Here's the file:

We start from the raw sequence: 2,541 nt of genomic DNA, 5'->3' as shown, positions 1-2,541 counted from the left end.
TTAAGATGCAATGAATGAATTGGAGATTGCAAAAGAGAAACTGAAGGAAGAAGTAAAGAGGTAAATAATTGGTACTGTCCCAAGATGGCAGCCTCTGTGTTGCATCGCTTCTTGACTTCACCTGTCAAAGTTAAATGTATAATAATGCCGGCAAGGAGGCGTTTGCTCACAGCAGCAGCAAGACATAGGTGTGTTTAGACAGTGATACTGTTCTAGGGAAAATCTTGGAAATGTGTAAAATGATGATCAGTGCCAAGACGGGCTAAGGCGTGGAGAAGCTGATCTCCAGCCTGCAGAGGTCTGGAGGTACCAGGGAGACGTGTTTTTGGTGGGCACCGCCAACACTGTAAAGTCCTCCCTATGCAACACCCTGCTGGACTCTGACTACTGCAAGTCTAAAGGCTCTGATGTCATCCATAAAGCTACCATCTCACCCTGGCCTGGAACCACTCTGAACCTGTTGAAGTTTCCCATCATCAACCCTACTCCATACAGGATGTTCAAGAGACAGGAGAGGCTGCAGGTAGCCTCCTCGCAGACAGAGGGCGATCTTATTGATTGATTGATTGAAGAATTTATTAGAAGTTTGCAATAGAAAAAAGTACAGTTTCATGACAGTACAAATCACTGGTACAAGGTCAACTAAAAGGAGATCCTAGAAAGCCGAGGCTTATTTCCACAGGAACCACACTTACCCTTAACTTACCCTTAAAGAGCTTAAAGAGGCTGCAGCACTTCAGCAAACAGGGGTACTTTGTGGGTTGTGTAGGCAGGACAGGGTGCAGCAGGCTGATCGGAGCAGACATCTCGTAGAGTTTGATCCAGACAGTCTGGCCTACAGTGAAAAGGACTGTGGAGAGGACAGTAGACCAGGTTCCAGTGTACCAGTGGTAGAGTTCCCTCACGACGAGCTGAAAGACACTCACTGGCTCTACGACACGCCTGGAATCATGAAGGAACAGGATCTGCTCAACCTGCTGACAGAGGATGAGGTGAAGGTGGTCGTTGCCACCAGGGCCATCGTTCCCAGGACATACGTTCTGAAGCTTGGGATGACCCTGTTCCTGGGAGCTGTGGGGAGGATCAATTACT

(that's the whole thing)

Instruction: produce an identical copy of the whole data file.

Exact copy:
We start from the raw sequence: 2,541 nt of genomic DNA, 5'->3' as shown, positions 1-2,541 counted from the left end.
TTAAGATGCAATGAATGAATTGGAGATTGCAAAAGAGAAACTGAAGGAAGAAGTAAAGAGGTAAATAATTGGTACTGTCCCAAGATGGCAGCCTCTGTGTTGCATCGCTTCTTGACTTCACCTGTCAAAGTTAAATGTATAATAATGCCGGCAAGGAGGCGTTTGCTCACAGCAGCAGCAAGACATAGGTGTGTTTAGACAGTGATACTGTTCTAGGGAAAATCTTGGAAATGTGTAAAATGATGATCAGTGCCAAGACGGGCTAAGGCGTGGAGAAGCTGATCTCCAGCCTGCAGAGGTCTGGAGGTACCAGGGAGACGTGTTTTTGGTGGGCACCGCCAACACTGTAAAGTCCTCCCTATGCAACACCCTGCTGGACTCTGACTACTGCAAGTCTAAAGGCTCTGATGTCATCCATAAAGCTACCATCTCACCCTGGCCTGGAACCACTCTGAACCTGTTGAAGTTTCCCATCATCAACCCTACTCCATACAGGATGTTCAAGAGACAGGAGAGGCTGCAGGTAGCCTCCTCGCAGACAGAGGGCGATCTTATTGATTGATTGATTGAAGAATTTATTAGAAGTTTGCAATAGAAAAAAGTACAGTTTCATGACAGTACAAATCACTGGTACAAGGTCAACTAAAAGGAGATCCTAGAAAGCCGAGGCTTATTTCCACAGGAACCACACTTACCCTTAACTTACCCTTAAAGAGCTTAAAGAGGCTGCAGCACTTCAGCAAACAGGGGTACTTTGTGGGTTGTGTAGGCAGGACAGGGTGCAGCAGGCTGATCGGAGCAGACATCTCGTAGAGTTTGATCCAGACAGTCTGGCCTACAGTGAAAAGGACTGTGGAGAGGACAGTAGACCAGGTTCCAGTGTACCAGTGGTAGAGTTCCCTCACGACGAGCTGAAAGACACTCACTGGCTCTACGACACGCCTGGAATCATGAAGGAACAGGATCTGCTCAACCTGCTGACAGAGGATGAGGTGAAGGTGGTCGTTGCCACCAGGGCCATCGTTCCCAGGACATACGTTCTGAAGCTTGGGATGACCCTGTTCCTGGGAGCTGTGGGGAGGATCAATTACT